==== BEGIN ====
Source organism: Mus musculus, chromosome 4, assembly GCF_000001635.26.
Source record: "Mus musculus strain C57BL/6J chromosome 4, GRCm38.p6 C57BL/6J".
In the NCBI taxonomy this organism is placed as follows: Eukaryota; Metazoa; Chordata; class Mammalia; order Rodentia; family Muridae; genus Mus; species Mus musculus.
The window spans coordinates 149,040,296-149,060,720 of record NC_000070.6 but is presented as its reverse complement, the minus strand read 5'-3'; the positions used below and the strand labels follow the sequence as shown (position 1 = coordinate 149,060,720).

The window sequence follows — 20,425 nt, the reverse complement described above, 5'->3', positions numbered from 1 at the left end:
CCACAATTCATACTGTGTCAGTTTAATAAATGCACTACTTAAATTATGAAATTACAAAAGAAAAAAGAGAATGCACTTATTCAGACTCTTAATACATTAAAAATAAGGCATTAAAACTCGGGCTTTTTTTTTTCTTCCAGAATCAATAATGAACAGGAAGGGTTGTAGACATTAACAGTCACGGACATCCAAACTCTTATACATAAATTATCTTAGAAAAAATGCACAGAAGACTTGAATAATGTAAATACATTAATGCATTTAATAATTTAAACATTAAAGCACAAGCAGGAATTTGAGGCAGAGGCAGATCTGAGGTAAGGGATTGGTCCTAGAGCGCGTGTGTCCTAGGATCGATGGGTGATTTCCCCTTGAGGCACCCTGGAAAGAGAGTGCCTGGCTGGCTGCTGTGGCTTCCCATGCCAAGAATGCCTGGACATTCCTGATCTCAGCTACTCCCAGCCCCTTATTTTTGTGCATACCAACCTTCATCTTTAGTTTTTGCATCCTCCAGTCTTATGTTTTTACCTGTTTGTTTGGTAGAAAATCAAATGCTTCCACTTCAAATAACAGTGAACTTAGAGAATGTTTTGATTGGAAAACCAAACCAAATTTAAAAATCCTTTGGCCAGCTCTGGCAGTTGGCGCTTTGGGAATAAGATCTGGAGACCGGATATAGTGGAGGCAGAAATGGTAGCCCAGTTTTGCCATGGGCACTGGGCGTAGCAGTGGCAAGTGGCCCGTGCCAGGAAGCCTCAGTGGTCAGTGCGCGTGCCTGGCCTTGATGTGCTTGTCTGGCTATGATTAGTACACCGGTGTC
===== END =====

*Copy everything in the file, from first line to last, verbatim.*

Source organism: Mus musculus, chromosome 4, assembly GCF_000001635.26.
Source record: "Mus musculus strain C57BL/6J chromosome 4, GRCm38.p6 C57BL/6J".
In the NCBI taxonomy this organism is placed as follows: Eukaryota; Metazoa; Chordata; class Mammalia; order Rodentia; family Muridae; genus Mus; species Mus musculus.
The window spans coordinates 149,040,296-149,060,720 of record NC_000070.6 but is presented as its reverse complement, the minus strand read 5'-3'; the positions used below and the strand labels follow the sequence as shown (position 1 = coordinate 149,060,720).

The window sequence follows — 20,425 nt, the reverse complement described above, 5'->3', positions numbered from 1 at the left end:
CCACAATTCATACTGTGTCAGTTTAATAAATGCACTACTTAAATTATGAAATTACAAAAGAAAAAAGAGAATGCACTTATTCAGACTCTTAATACATTAAAAATAAGGCATTAAAACTCGGGCTTTTTTTTTTCTTCCAGAATCAATAATGAACAGGAAGGGTTGTAGACATTAACAGTCACGGACATCCAAACTCTTATACATAAATTATCTTAGAAAAAATGCACAGAAGACTTGAATAATGTAAATACATTAATGCATTTAATAATTTAAACATTAAAGCACAAGCAGGAATTTGAGGCAGAGGCAGATCTGAGGTAAGGGATTGGTCCTAGAGCGCGTGTGTCCTAGGATCGATGGGTGATTTCCCCTTGAGGCACCCTGGAAAGAGAGTGCCTGGCTGGCTGCTGTGGCTTCCCATGCCAAGAATGCCTGGACATTCCTGATCTCAGCTACTCCCAGCCCCTTATTTTTGTGCATACCAACCTTCATCTTTAGTTTTTGCATCCTCCAGTCTTATGTTTTTACCTGTTTGTTTGGTAGAAAATCAAATGCTTCCACTTCAAATAACAGTGAACTTAGAGAATGTTTTGATTGGAAAACCAAACCAAATTTAAAAATCCTTTGGCCAGCTCTGGCAGTTGGCGCTTTGGGAATAAGATCTGGAGACCGGATATAGTGGAGGCAGAAATGGTAGCCCAGTTTTGCCATGGGCACTGGGCGTAGCAGTGGCAAGTGGCCCGTGCCAGGAAGCCTCAGTGGTCAGTGCGCGTGCCTGGCCTTGATGTGCTTGTCTGGCTATGATTAGTACACCGGTGTC